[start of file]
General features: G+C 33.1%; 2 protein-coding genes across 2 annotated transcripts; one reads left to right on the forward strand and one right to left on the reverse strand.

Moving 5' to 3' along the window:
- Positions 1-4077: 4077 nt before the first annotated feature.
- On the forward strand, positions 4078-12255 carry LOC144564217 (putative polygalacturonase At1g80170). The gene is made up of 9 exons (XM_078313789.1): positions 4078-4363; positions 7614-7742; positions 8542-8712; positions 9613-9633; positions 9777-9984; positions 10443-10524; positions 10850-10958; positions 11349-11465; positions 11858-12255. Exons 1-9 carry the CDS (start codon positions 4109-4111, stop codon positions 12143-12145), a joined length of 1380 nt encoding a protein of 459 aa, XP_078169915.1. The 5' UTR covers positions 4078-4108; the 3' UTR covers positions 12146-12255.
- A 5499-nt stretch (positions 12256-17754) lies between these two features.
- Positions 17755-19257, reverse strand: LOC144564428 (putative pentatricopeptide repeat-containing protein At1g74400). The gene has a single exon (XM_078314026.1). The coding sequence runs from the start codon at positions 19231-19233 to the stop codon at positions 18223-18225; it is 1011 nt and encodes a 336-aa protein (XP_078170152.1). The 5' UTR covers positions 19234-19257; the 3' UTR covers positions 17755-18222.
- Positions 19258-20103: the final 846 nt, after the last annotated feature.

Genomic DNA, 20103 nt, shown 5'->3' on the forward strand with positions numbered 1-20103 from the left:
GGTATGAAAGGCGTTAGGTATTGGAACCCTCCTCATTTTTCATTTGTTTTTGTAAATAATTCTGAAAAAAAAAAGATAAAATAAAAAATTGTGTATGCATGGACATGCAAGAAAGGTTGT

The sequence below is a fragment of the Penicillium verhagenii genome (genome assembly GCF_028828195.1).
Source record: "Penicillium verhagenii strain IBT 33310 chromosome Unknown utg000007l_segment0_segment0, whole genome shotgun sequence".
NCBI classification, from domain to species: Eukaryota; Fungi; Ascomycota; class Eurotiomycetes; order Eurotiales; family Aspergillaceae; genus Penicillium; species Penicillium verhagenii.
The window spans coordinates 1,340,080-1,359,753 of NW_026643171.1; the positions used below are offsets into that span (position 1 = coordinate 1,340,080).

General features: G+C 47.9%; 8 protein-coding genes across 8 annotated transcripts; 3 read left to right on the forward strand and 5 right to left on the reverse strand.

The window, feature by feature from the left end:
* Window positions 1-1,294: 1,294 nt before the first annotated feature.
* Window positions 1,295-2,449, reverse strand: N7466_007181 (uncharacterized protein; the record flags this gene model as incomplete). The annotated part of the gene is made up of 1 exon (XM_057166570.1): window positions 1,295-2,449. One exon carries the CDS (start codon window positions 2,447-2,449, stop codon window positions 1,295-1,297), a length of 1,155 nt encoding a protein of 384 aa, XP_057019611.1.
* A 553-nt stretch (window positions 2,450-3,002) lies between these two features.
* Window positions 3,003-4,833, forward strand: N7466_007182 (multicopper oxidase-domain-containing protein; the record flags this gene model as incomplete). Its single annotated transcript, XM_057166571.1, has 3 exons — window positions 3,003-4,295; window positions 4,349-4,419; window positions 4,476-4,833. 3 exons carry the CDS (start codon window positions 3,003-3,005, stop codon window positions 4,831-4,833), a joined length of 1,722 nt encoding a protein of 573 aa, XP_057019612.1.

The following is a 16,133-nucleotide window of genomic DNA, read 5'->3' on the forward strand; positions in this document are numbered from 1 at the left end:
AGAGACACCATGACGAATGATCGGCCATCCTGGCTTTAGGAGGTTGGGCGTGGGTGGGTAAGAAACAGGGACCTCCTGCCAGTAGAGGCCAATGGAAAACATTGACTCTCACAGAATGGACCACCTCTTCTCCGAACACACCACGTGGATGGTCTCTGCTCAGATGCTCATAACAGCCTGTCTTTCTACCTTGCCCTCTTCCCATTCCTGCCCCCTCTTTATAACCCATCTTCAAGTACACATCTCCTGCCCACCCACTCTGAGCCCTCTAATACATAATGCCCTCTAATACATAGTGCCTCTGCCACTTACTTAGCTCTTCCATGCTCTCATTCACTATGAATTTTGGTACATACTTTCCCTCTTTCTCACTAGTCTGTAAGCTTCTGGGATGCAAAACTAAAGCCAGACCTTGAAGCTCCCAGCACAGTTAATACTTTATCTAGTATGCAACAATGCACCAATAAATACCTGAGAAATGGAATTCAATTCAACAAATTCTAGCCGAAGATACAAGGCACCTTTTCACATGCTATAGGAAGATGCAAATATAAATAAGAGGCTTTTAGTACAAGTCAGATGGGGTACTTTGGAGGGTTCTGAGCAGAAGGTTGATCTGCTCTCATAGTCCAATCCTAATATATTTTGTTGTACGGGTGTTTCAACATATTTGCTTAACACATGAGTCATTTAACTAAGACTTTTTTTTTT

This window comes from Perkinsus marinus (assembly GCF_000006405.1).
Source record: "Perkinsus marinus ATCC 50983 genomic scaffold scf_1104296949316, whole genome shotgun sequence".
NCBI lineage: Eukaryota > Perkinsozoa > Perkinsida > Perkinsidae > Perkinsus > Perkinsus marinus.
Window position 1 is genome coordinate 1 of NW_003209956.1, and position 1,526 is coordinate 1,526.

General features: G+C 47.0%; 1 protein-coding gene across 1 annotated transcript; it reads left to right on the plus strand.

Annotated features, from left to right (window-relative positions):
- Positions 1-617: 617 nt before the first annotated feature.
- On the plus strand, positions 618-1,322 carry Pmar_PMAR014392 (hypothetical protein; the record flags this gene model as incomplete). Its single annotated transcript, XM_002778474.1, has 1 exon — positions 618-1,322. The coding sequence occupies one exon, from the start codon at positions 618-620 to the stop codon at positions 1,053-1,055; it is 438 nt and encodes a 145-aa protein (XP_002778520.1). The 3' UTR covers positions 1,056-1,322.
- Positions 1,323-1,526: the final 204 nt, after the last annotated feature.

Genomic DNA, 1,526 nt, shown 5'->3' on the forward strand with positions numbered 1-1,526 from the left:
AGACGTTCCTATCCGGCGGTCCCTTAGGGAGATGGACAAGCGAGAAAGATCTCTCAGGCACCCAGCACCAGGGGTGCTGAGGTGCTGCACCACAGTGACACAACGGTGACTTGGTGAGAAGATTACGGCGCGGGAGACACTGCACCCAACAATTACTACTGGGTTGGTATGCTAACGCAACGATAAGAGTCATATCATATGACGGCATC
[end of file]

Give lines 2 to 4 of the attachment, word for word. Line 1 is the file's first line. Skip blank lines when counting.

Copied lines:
Moving 5' to 3' along the window:
- Positions 1-4077: 4077 nt before the first annotated feature.
- On the forward strand, positions 4078-12255 carry LOC144564217 (putative polygalacturonase At1g80170). The gene is made up of 9 exons (XM_078313789.1): positions 4078-4363; positions 7614-7742; positions 8542-8712; positions 9613-9633; positions 9777-9984; positions 10443-10524; positions 10850-10958; positions 11349-11465; positions 11858-12255. Exons 1-9 carry the CDS (start codon positions 4109-4111, stop codon positions 12143-12145), a joined length of 1380 nt encoding a protein of 459 aa, XP_078169915.1. The 5' UTR covers positions 4078-4108; the 3' UTR covers positions 12146-12255.